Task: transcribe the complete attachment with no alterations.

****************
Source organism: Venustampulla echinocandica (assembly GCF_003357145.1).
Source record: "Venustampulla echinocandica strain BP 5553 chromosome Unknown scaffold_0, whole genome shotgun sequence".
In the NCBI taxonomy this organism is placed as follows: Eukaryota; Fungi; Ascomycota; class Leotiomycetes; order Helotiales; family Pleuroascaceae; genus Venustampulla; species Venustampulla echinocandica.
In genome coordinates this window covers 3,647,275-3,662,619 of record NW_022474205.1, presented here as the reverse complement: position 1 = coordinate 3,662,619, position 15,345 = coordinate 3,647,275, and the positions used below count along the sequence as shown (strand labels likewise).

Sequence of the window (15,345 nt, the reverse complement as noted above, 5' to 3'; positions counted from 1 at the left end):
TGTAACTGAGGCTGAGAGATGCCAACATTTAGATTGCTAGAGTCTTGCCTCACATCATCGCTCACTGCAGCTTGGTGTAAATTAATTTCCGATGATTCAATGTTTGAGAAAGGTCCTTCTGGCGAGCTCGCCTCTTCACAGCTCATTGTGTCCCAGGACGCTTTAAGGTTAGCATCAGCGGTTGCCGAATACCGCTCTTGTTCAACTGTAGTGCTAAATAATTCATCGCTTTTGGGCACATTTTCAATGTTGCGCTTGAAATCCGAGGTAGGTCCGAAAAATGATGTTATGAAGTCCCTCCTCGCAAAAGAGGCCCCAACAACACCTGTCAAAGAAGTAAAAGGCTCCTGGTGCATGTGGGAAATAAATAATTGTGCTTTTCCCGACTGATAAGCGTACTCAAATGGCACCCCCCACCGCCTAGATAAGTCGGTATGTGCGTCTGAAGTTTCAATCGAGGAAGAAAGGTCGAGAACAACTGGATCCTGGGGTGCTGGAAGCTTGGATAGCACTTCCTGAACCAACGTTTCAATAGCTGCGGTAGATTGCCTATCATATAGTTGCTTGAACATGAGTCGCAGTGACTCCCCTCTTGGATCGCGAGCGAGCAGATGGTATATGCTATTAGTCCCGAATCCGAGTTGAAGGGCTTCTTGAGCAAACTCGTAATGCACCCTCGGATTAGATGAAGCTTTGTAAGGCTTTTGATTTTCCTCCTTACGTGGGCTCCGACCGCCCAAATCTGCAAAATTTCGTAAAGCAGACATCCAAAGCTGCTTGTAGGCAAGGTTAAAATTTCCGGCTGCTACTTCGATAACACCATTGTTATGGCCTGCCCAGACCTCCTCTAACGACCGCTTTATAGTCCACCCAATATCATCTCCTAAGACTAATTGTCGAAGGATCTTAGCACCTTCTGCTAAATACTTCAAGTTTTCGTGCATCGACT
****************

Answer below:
Source organism: Venustampulla echinocandica (assembly GCF_003357145.1).
Source record: "Venustampulla echinocandica strain BP 5553 chromosome Unknown scaffold_0, whole genome shotgun sequence".
In the NCBI taxonomy this organism is placed as follows: Eukaryota; Fungi; Ascomycota; class Leotiomycetes; order Helotiales; family Pleuroascaceae; genus Venustampulla; species Venustampulla echinocandica.
In genome coordinates this window covers 3,647,275-3,662,619 of record NW_022474205.1, presented here as the reverse complement: position 1 = coordinate 3,662,619, position 15,345 = coordinate 3,647,275, and the positions used below count along the sequence as shown (strand labels likewise).

Sequence of the window (15,345 nt, the reverse complement as noted above, 5' to 3'; positions counted from 1 at the left end):
TGTAACTGAGGCTGAGAGATGCCAACATTTAGATTGCTAGAGTCTTGCCTCACATCATCGCTCACTGCAGCTTGGTGTAAATTAATTTCCGATGATTCAATGTTTGAGAAAGGTCCTTCTGGCGAGCTCGCCTCTTCACAGCTCATTGTGTCCCAGGACGCTTTAAGGTTAGCATCAGCGGTTGCCGAATACCGCTCTTGTTCAACTGTAGTGCTAAATAATTCATCGCTTTTGGGCACATTTTCAATGTTGCGCTTGAAATCCGAGGTAGGTCCGAAAAATGATGTTATGAAGTCCCTCCTCGCAAAAGAGGCCCCAACAACACCTGTCAAAGAAGTAAAAGGCTCCTGGTGCATGTGGGAAATAAATAATTGTGCTTTTCCCGACTGATAAGCGTACTCAAATGGCACCCCCCACCGCCTAGATAAGTCGGTATGTGCGTCTGAAGTTTCAATCGAGGAAGAAAGGTCGAGAACAACTGGATCCTGGGGTGCTGGAAGCTTGGATAGCACTTCCTGAACCAACGTTTCAATAGCTGCGGTAGATTGCCTATCATATAGTTGCTTGAACATGAGTCGCAGTGACTCCCCTCTTGGATCGCGAGCGAGCAGATGGTATATGCTATTAGTCCCGAATCCGAGTTGAAGGGCTTCTTGAGCAAACTCGTAATGCACCCTCGGATTAGATGAAGCTTTGTAAGGCTTTTGATTTTCCTCCTTACGTGGGCTCCGACCGCCCAAATCTGCAAAATTTCGTAAAGCAGACATCCAAAGCTGCTTGTAGGCAAGGTTAAAATTTCCGGCTGCTACTTCGATAACACCATTGTTATGGCCTGCCCAGACCTCCTCTAACGACCGCTTTATAGTCCACCCAATATCATCTCCTAAGACTAATTGTCGAAGGATCTTAGCACCTTCTGCTAAATACTTCAAGTTTTCGTGCATCGACT